Last week I had was invited to have a play with the 1Q.com system, an innovative and new alternative for market researchers and marketers.
1Q.com is a panel, currently with a North American focus, that operates via consumer’s phones. Like a growing number of new survey and micro-survey options the 1Q.com platform is very DIY. You can log in, specify the sample, the questions you want to ask, pay with a credit card and launch a survey, all within a few minutes. The system also allows geo targeting.
- One feature of the platform is that it pushes clients, strongly, to use very short surveys in two ways:
1. The pricing model is per question, per participant. So, 1 question to 1000 people costs the same 2 questions to 500 people. This is likely to make people think hard about how many questions they need.
- Further questions can be asked in the future to people who take part in surveys, via the DIY platform – this can be done in a way that creates a virtual panel of your own.
Market Research And Marketers?
For a few years now I have been predicting that marketing and market research will become more entangled, and 1Q.com is an example of what I have been talking about. Unlike many of the well-known online access panels, 1Q.com is not a market research panel. It is a platform that can be used for marketing, sales, advocacy and market research. The people/organisations using the platform determine what sort of engagement they will be creating. For their part 1Q.com provide a platform and a double-opt-in panel.
This situation highlights one of the curiosities of current MR ethics. If a system is set up for market research use, it can’t (readily) be used for marketing or sales. But if a system is set up as a marketing platform, it can be used for market research.
An Experiment With The Platform
As part of being shown the platform I took the chance to ask a question, or rather to ask two questions. Although I should stress that the point of this post is to talk about the 1Q.com platform, not the experiment – I thought it would be interesting to share some details about the data collected.
The first question was “Which of the following had people used in the last 24 hours?”
- None of these
The second question asked for an open-ended response to “What is the best aspect of social media to you?”
In our experiment we collected 500 responses in about 23 minutes. So, what did the results tell us? Since I did not structure or filter the sample, I did not try to project the US from these results. I decided to look at age/gender differences. The median age of the sample was 44 years, so I created four groups: Male under 40 years, Female under 40 years, Male 40+, Female 40+.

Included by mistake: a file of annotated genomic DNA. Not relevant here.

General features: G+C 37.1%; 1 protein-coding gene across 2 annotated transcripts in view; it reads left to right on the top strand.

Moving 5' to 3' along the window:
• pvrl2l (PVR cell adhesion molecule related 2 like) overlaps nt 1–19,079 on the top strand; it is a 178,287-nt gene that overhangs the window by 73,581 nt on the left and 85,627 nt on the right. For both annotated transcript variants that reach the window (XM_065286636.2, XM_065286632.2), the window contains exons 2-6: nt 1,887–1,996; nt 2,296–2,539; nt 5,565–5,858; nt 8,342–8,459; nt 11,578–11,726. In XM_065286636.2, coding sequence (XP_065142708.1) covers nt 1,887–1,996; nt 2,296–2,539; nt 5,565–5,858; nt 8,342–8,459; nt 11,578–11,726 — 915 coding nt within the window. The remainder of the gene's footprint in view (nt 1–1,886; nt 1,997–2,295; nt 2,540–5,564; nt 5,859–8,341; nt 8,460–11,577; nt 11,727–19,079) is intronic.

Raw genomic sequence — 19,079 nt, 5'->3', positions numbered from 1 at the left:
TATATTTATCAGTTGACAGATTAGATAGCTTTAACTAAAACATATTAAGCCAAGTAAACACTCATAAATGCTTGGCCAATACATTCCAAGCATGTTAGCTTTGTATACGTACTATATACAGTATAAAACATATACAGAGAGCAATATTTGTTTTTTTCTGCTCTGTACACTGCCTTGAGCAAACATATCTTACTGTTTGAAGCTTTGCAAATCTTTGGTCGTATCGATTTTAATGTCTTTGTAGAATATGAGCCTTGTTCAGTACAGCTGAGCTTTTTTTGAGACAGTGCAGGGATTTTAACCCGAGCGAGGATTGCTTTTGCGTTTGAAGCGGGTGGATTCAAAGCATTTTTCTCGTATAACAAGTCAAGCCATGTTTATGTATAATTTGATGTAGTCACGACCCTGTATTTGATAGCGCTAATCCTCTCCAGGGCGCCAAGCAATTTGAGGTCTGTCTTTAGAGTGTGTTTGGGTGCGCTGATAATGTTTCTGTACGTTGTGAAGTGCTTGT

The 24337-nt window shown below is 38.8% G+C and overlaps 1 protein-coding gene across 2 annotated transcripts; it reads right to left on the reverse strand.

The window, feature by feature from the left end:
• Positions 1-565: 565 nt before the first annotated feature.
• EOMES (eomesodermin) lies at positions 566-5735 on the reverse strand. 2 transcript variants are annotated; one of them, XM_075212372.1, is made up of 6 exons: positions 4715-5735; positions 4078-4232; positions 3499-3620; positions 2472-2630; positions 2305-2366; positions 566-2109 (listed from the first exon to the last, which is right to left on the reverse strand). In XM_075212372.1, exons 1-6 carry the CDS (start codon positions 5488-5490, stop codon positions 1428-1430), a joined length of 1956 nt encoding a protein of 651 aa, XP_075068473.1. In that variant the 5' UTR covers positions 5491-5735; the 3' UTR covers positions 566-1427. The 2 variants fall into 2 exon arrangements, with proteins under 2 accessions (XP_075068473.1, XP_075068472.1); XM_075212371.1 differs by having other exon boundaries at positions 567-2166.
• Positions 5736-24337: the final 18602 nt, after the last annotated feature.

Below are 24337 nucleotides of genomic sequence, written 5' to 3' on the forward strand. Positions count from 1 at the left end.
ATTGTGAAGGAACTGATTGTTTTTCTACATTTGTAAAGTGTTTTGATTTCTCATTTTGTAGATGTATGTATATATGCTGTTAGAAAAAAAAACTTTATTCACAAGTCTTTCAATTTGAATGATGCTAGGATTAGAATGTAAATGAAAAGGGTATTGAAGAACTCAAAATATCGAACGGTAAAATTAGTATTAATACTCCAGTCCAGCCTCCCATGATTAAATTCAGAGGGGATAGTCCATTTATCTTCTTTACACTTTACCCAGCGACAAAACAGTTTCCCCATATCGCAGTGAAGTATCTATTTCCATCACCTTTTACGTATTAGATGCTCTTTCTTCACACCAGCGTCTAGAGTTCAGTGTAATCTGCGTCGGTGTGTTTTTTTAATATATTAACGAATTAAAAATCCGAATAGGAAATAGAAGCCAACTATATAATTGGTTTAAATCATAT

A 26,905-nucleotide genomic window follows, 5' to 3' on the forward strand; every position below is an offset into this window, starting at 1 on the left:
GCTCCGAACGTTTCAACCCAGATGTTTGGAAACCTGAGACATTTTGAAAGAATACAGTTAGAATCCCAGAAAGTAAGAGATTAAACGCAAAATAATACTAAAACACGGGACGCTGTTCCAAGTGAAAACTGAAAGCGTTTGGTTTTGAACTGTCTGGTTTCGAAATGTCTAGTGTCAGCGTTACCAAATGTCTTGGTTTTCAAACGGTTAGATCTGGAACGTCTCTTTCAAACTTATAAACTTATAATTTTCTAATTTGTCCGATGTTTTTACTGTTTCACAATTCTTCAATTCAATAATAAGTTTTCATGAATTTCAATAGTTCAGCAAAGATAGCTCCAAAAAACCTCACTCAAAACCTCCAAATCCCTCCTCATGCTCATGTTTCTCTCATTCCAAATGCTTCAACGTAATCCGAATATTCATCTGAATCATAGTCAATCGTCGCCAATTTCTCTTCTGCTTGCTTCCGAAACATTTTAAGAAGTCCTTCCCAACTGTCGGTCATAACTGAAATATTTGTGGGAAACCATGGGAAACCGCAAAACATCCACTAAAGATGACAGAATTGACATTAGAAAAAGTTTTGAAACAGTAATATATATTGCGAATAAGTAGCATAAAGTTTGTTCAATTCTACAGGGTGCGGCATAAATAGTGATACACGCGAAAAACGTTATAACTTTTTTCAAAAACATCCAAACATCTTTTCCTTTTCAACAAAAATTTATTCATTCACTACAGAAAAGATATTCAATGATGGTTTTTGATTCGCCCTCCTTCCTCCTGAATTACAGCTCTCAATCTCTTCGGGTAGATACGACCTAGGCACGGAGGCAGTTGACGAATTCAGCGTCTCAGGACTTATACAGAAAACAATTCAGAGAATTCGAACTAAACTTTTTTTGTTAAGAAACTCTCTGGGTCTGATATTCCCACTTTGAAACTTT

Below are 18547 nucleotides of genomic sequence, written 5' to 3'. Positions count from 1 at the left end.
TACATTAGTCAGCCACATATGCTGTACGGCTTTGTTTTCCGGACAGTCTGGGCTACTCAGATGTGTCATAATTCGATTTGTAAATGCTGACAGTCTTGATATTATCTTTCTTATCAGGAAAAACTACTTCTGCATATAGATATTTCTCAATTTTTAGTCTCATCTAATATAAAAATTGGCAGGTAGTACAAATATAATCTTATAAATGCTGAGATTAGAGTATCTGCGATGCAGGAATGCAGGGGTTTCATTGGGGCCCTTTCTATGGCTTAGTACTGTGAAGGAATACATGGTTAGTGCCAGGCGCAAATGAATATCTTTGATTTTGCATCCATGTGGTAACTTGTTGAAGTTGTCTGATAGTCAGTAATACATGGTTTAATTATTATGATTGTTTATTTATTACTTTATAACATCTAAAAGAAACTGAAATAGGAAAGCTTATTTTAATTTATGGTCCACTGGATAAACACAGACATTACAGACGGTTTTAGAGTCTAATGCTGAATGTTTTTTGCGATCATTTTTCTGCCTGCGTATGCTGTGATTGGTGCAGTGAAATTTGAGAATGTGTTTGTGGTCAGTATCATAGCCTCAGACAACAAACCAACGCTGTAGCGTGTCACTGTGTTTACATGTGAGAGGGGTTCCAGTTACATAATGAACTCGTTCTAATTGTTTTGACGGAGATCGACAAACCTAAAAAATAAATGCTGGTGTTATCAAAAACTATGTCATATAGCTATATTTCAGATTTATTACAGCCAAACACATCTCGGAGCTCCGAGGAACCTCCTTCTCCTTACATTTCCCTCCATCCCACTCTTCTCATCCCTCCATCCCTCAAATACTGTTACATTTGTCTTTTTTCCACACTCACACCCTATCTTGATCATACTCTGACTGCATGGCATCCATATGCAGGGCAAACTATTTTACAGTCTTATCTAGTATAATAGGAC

Although a line chart is not strictly correct for this type of data (since the X-axis represents a nominal variable and there is not a linear connection between items), it does highlight some interesting patterns in the data, as you can see below (click on it to see a larger version):
In terms of Facebook, there are two clear patterns:
- Three of the gender/age groups claimed their Facebook usage was more than the other platforms tested.
- There is a difference between females and males in terms of claimed, recent Facebook usage. Within this sample, Facebook usage approached 90% for both the female groups.
In terms of Snapchat, we see a clear split by age. The under 40s were much more likely to say they had used Snapchat in the last 24 hours – with young males being the most likely to say they were using Snapchat.
For anybody interested in the numbers, rather than the picture, the table is below (click on it to get a larger version):
And The Open-Ended Responses?
Well, below there is a word cloud (click on it for a larger versions) for the whole data set, answering the question “What is the best aspect of social media to you?”
But, it would be more interesting to process the text further, perhaps using the same four groupings. If anybody would like to conduct this analysis just let me know.
Caveats And Thoughts
Whilst I was impressed with the ease of use of 1Q.com, the way panel members can be re-contacted (which means I could, in some ways, treat them as my panel) and the speed of data collection; the system is relatively new, which results, currently, in fewer survey options and fewer analysis options than I am used to.
The panel is organised via phone (smart and regular), so users would need to take this account in designing research.
Given that this platform is not focused on market research (being equally suitable for marketing, sales, advocacy etc) I suspect this service will find it easier to grow than a product that is aimed solely at market research.
Was This Blog Sponsored?
No, this blog was not sponsored (but after the demo I was gifted some survey credits).
A New Service From NewMR
At NewMR we get lots of requests to review products, which we normally have to turn down because of time and resources. However, we are planning to launch a new service, which would devote an hour to reviewing a new product or service in return for a small fee.
If you would like to demonstrate a product to us, to discuss its relative merits, leading to a blog post, we are happy to do so for fee of US $250 – which is about what we think it will cost us in time, writing, posting etc. However, if we find we do not like the product, we won’t blog about it and we won’t charge the fee. So, if you’d like an hour of our time, get in touch.